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Batman: The Killing Joke

Posted : 1 year, 3 months ago on 27 April 2017 02:35 (A review of Batman: The Killing Joke (2016))

Well, here’s a mixed bag. The Killing Joke is a powerful but slim volume that could never be feature-length without expanding the narrative, so expand it they did. And maybe it should have remained a slim 45 minutes now that I’ve seen just what they’ve done with it.


In the original text, Batgirl’s role is merely that of a broken female body that functions as the inciting incident for Batman and Gordon to take down the Joker. The prologue makes vague hand gestures towards giving her more agency, but she’s clearly still a novice pupil to Batman’s hardened veteran. Even worse is how they sexualized the character. It’s as if the creators wouldn’t buy the fact that Batman can care about Barbara Gordon as an actual human without turning first forcing her into his creepy hookup.


But wait! The prologue just keeps getting worse the longer it goes on. Eventually this chunk of the story just ends, and all of the threads and characters that we have spent the past thirty minutes investing in are immediately jettisoned off into the ether. There’s no smooth transition between this unnecessary stuff and the actual adaptation of The Killing Joke, unless Barbara Gordon as sacrificial lamb qualifies as such.


However, once The Killing Joke just adapts the text as is the film perks right on up. Brian Bolland’s art style doesn’t entirely mesh well easily with DC’s in-house animation style, but there are a few moments of noir-ish and cracked beauty. At times, scenes with the Joker look like motion comics, and I mean that as a compliment. The artwork isn’t always consistent though, with Barbara’s mouth frequently looking like a trout or going strangely off model.


It’s in these later scenes that everything is cooking. Not only do we get Kevin Conroy and Mark Hamill in top form, but Ray Wise makes for a nice Gordon. If any of these three performances would have faltered, then the film would not have worked at all. Tara Strong’s Batgirl is a nice lived-in performance, but it’s just a shame some of the scenes they’re forcing her to play.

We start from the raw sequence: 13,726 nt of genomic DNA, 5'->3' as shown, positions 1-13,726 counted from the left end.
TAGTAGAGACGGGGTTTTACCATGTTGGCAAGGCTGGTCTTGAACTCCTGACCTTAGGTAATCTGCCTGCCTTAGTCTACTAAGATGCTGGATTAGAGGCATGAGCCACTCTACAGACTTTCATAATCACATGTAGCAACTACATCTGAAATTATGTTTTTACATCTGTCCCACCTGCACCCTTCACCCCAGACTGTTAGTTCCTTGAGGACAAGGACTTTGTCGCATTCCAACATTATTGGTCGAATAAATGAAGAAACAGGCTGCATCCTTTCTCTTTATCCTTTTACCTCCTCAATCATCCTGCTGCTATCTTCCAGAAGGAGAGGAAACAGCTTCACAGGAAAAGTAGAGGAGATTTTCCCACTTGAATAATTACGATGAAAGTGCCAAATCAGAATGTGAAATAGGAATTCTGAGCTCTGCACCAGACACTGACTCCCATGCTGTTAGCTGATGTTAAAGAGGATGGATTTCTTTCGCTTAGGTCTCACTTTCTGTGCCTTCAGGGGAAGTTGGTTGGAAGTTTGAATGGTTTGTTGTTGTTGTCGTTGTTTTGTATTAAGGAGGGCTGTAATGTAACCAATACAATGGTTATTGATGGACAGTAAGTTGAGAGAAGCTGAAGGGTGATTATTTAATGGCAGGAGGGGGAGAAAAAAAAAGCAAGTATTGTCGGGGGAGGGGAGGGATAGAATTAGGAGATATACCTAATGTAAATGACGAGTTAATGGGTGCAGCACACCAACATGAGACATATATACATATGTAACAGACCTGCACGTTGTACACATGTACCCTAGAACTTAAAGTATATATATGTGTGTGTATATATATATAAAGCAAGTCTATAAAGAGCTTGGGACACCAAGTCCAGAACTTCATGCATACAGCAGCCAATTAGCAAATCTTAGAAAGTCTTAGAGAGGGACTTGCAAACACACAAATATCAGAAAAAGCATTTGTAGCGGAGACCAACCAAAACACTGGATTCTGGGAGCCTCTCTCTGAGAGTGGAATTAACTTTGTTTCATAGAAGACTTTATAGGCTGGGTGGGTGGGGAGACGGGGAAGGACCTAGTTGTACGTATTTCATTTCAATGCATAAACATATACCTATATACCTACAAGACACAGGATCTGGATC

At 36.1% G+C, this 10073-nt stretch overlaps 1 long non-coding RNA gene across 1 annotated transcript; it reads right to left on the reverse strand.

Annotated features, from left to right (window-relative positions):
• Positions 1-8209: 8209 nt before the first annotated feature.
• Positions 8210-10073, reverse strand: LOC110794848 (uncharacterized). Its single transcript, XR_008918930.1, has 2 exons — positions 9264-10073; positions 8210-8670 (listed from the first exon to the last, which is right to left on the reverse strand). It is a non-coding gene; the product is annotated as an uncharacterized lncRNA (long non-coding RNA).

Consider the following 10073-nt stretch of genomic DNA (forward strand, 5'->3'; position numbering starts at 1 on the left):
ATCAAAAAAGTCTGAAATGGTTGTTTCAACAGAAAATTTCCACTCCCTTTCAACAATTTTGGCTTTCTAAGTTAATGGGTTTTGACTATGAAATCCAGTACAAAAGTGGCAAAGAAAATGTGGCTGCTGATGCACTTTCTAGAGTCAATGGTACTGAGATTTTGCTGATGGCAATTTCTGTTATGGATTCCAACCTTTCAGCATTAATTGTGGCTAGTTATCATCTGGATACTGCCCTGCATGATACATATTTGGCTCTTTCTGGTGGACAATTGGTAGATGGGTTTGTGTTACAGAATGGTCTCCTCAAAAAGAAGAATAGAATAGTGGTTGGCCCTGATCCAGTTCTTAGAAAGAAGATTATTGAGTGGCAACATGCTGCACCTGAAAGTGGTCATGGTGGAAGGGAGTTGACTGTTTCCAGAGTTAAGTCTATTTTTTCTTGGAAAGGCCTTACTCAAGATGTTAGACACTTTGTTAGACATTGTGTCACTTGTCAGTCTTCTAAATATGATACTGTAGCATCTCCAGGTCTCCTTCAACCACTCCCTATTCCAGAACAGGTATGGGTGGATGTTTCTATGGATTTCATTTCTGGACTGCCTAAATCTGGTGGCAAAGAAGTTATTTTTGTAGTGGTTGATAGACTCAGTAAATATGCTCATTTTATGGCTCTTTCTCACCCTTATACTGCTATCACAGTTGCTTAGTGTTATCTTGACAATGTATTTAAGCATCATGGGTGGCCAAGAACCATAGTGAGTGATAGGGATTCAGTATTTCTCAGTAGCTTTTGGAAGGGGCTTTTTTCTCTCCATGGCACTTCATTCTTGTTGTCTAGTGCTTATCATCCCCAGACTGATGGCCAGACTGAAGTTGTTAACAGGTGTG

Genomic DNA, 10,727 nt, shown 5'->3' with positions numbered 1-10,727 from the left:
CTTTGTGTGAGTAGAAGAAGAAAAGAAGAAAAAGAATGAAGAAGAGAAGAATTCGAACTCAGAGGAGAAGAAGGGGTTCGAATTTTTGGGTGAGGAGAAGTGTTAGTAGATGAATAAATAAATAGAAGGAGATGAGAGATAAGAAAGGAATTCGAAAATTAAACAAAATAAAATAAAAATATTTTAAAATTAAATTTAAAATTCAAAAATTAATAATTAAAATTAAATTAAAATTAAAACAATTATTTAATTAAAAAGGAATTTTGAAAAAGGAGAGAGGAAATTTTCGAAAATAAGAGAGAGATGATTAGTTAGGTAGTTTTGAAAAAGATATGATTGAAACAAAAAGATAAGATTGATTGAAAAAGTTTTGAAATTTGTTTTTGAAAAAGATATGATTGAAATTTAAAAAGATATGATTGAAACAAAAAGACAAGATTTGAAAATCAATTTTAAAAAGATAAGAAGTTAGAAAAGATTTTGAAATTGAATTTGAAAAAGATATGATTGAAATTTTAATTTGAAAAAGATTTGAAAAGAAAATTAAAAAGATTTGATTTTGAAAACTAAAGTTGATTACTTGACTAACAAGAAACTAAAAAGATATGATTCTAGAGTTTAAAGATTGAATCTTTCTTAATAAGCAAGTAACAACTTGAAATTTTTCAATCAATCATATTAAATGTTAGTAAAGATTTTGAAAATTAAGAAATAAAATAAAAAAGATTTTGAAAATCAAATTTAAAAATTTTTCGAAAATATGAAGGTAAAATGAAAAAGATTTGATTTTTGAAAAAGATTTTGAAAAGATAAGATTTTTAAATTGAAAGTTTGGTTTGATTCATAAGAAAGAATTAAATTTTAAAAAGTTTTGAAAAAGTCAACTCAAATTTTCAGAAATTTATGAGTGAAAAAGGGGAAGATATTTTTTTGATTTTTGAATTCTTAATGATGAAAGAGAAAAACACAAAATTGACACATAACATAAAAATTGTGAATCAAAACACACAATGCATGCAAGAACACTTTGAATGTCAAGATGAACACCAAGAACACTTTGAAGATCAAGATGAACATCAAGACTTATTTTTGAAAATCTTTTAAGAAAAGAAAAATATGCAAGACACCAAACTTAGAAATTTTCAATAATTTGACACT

Then there’s just how freaking creepy the whole carnival business is once you see it played out in action and not just on the page. I’m dying for a movie to adapt the image of Joker sitting atop a throne of baby doll parts. These are the strongest and best moments of the film. The Killing Joke has never been a story about Batgirl, it has always been a story about the Joker. Drop the awkward prologue and fast-forward to the straight adaptation for a chilling time.   

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Batman: Assault on Arkham

Posted : 1 year, 3 months ago on 24 April 2017 02:53 (A review of Batman: Assault on Arkham (2014))

After seeing just how wonderful the Arkham games designs and overall style takes to animation, I’m hoping that maybe we’ll get a few more of these. Anything involving the Suicide Squad, or Task Force X depending on which character is spouting their code name, should be like this: dirty, smaller scale, and with a strong focus on a small handful of characters. They’re a duplicitous gang of amoral scoundrels, and half of the fun in watching them is wondering if they’ll turn on each other before completing their mission or getting revenge on their captors.


If you’re wondering if that description was a read at the live-action film, then yes, your reading skills are fundamentally solid. Assault on Arkham was the movie that I wanted Suicide Squad to be, but alas, that was not meant to be. I hope that a sequel or something like Gotham City Sirens can prove a course-corrective and bring the scale down to a smaller scale. We can clearly differentiate each character here, get a feel for their personalities and talents, and which ones are mostly likely to prove expendable as the narrative chugs along.